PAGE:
Anyone who’s spoken to me for any length of time will know that, as far as steampunks go, I’m very odd (I’m odd in other ways too, but that’s for another day). The main reason I’m so odd is that I can’t actually manage vast amounts of enthusiasm for the Victorian era. Don’t get me wrong, I’m sure it was great, and I’ve dabbled with it as much as the next girl, but it’s not really where my heart is.
No, that space belongs to the Romantic Age.
This is the period around the Regency (a word that I’ve stopped using lately to avoid Jane Austen connotations) which was between 1811 and 1820. But the Romantic Age can be said to extend beyond this narrow space into a woolly area somewhere between the 1760s and the beginnings of the Victorian era. The period that is of particular interest to me between 1780 and 1820.
For about the last year, I’ve been working on steadily developing my own form of Romantic Age steampunk which along the way has picked up the cute little monkier of ‘dreampunk’. If you don’t understand why, then you soon will.
In starting to develop a steampunk setting in any time and place, the first thing to do is look at the technology, right? And when you start doing that with the Romantic Age, what jumps out at you as really encompassing the sheer spirit and wonder of the age boils down to one thing: the hot air balloon.
So, let’s start with them, shall we?
The first real, genuine, documented and manned hot air balloon flight happened in France in 1783. The balloon was built by the Montgolfier brothers, two paper merchants from Ardèche who had supposedly discovered the massive potential of flight while watching laundry drying. As the story goes, Joseph Montgolfier watched a woman’s slip billowing over the fire where it had been hung to dry, and suddenly conceived of the possibilities of hot air rising.
This sort of ‘eureka moment’ is not unusual in Romantic science. You find it everywhere. In fact, you even find it in places where it never actually happened, such as with Herschel’s discovery of the Georgius Sidius (later to be called Uranus). But that’s a story for another time.
The Montgolfier brothers’ hot air balloon (later known as the montgolfière after its creators) was constructed almost entirely from paper and paste. The gallery for its passengers was ring-shaped to accommodate the brazier in the centre. This brazier was fed by a mixture of damp straw and wool, and could be raised or lowered to adjust the amount of lift fed up into the ballonet.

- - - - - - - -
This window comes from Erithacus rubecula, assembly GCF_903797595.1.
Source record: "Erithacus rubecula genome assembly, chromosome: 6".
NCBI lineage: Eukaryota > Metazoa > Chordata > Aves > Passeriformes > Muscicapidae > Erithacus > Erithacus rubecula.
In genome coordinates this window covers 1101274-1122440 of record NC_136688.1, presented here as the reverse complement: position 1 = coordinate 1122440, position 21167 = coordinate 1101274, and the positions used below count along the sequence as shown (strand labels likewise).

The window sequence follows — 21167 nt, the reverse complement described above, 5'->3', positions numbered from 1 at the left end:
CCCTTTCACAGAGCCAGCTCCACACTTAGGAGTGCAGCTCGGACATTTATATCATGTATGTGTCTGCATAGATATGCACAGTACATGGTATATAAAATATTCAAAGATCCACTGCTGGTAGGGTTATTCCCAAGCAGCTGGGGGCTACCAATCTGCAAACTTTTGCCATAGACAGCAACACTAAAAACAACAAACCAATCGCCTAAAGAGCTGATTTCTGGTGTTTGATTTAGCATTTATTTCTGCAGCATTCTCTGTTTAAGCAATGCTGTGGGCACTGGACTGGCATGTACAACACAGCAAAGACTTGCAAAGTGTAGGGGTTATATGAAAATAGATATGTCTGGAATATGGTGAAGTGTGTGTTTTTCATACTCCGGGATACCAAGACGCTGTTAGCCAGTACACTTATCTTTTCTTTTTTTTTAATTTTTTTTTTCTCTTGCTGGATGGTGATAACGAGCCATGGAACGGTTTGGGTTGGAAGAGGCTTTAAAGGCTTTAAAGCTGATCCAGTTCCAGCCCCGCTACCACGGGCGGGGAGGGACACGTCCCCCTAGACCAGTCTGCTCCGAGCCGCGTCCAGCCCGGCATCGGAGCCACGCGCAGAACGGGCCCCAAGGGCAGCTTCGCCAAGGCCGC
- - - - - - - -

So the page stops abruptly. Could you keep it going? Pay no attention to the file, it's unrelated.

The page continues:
The pilot of this inaugural flight was one Jean-François Pilâtre de Rozier, a physician and chemist living in Paris. You will be hearing much more about him a little later on, believe me. Pilâtre de Rozier was an aviator cast straight from the Romantic mould: Small, slight and energetic with an almost crackling enthusiasm and a rebellious temperament, he was the ideal man for the job. However, the ring-shaped structure of the gallery necessitated a counterweight, and for this purpose François Laurent d’Arlandes was chosen.
Supposedly fearless and audacious, d’Arlandes quickly proved that he wasn’t best-suited to air travel. Contemporary reports have him shouting “We must land! We must land now!” across at Pilâtre de Rozier as the balloon drifted over Paris, occasionally interspersed with “What are you doing? Stop dancing! ”
Pilâtre de Rozier, on the other hand, was overcome with a kind of ecstasy, retorting: “Look, d’Arlandes. Here we are above Paris. There’s no possible danger for you. Are you taking this all in?”
This flight was the starting point of a ballooning craze that would sweep across the whole of Europe, catching everyone up in its dreams of flight. The next major breakthrough came only ten days later, with the invention of an entirely different sort of flying balloon.
So far, we have focused purely on the hot-air-style montgolfière ballonet that was so famously described as “putting a cloud into a paper bag,” however the balloon that launched from the Tuileries Gardens just over a week later was of a completely different nature.
Named the charlière (again after its creator, Jacques Alexandre Charles), this balloon was powered not by hot air, but by hydrogen.
The charlière was striped pink and yellow, and the gallery beneath it was not the ring-shape of the montgolfière, but was shaped like a small wicker boat festooned with flags and ribbons and hung beneath the massive envelope of the balloon.
The charlière flew for twenty-seven miles with Jacques Charles and his scientific assistant, M. Robert, who again experienced the sense of awe and wonder documented by d’Arlandes and Pilâtre de Rozier. Later, Charles wrote:
“Nothing will ever quite equal that moment of total hilarity that filled my whole body at the moment of take-off. I felt we were flying away from the Earth and all its troubles forever. It was not mere delight. It was a sort of physical ecstasy. My companion Monsieur Robert murmured to me – I’m finished with the Earth. From now on it’s the sky for me! Such utter calm. Such immensity! ”
This the sort of wonder in the face of Nature and humanity’s achievements that the Romantic poets would later call the Sublime: the mixture of ecstasy and terror a person feels when faced with the immensity of the Nature and the unbridled sky.
A year later, the ballooning craze finally made it across the Channel to England. It did it in the form of twenty-five year old Italian aethernaut, Vincenzo ‘Vincent’ Lunardi. Lacking official sponsorship from either the Crown or the Royal Society (who still generally believed ballooning to be a fad without any real, practical applications), Lunardi funded his venture by turning it into a spectacle.